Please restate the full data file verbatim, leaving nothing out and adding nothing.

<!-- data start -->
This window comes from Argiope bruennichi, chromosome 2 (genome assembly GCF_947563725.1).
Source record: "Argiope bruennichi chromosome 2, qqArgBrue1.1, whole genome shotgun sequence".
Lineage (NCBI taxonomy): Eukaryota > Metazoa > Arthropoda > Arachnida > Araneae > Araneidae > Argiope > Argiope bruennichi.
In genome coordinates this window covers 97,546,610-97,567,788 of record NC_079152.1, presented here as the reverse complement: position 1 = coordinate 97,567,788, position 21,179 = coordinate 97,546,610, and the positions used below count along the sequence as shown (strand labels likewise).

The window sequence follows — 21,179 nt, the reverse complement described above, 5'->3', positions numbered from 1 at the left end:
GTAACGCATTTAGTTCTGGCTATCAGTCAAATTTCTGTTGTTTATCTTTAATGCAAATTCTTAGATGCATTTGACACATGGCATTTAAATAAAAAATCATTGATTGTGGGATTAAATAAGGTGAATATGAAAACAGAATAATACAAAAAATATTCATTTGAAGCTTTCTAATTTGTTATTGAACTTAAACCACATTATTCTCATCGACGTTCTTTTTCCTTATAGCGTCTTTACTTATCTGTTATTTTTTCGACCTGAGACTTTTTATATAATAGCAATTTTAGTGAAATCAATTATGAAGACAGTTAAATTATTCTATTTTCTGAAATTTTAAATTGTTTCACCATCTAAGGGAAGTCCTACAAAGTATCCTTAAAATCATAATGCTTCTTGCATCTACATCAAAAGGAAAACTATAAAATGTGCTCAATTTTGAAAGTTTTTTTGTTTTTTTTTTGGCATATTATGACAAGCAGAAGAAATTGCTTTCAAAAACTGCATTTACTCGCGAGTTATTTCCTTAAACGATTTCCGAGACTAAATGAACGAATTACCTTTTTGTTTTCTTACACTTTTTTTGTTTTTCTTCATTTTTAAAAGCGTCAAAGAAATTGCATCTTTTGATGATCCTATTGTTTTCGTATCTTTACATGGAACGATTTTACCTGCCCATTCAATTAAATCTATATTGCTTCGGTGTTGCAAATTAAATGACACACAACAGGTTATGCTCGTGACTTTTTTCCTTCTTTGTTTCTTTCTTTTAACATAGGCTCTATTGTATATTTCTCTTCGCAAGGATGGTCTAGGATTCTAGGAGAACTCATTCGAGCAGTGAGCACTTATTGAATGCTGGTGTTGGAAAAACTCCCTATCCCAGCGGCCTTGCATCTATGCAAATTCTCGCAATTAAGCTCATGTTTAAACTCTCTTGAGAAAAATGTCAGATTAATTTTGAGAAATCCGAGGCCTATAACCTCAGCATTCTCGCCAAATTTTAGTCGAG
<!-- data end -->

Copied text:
This window comes from Argiope bruennichi, chromosome 2 (genome assembly GCF_947563725.1).
Source record: "Argiope bruennichi chromosome 2, qqArgBrue1.1, whole genome shotgun sequence".
Lineage (NCBI taxonomy): Eukaryota > Metazoa > Arthropoda > Arachnida > Araneae > Araneidae > Argiope > Argiope bruennichi.
In genome coordinates this window covers 97,546,610-97,567,788 of record NC_079152.1, presented here as the reverse complement: position 1 = coordinate 97,567,788, position 21,179 = coordinate 97,546,610, and the positions used below count along the sequence as shown (strand labels likewise).

The window sequence follows — 21,179 nt, the reverse complement described above, 5'->3', positions numbered from 1 at the left end:
GTAACGCATTTAGTTCTGGCTATCAGTCAAATTTCTGTTGTTTATCTTTAATGCAAATTCTTAGATGCATTTGACACATGGCATTTAAATAAAAAATCATTGATTGTGGGATTAAATAAGGTGAATATGAAAACAGAATAATACAAAAAATATTCATTTGAAGCTTTCTAATTTGTTATTGAACTTAAACCACATTATTCTCATCGACGTTCTTTTTCCTTATAGCGTCTTTACTTATCTGTTATTTTTTCGACCTGAGACTTTTTATATAATAGCAATTTTAGTGAAATCAATTATGAAGACAGTTAAATTATTCTATTTTCTGAAATTTTAAATTGTTTCACCATCTAAGGGAAGTCCTACAAAGTATCCTTAAAATCATAATGCTTCTTGCATCTACATCAAAAGGAAAACTATAAAATGTGCTCAATTTTGAAAGTTTTTTTGTTTTTTTTTTGGCATATTATGACAAGCAGAAGAAATTGCTTTCAAAAACTGCATTTACTCGCGAGTTATTTCCTTAAACGATTTCCGAGACTAAATGAACGAATTACCTTTTTGTTTTCTTACACTTTTTTTGTTTTTCTTCATTTTTAAAAGCGTCAAAGAAATTGCATCTTTTGATGATCCTATTGTTTTCGTATCTTTACATGGAACGATTTTACCTGCCCATTCAATTAAATCTATATTGCTTCGGTGTTGCAAATTAAATGACACACAACAGGTTATGCTCGTGACTTTTTTCCTTCTTTGTTTCTTTCTTTTAACATAGGCTCTATTGTATATTTCTCTTCGCAAGGATGGTCTAGGATTCTAGGAGAACTCATTCGAGCAGTGAGCACTTATTGAATGCTGGTGTTGGAAAAACTCCCTATCCCAGCGGCCTTGCATCTATGCAAATTCTCGCAATTAAGCTCATGTTTAAACTCTCTTGAGAAAAATGTCAGATTAATTTTGAGAAATCCGAGGCCTATAACCTCAGCATTCTCGCCAAATTTTAGTCGAG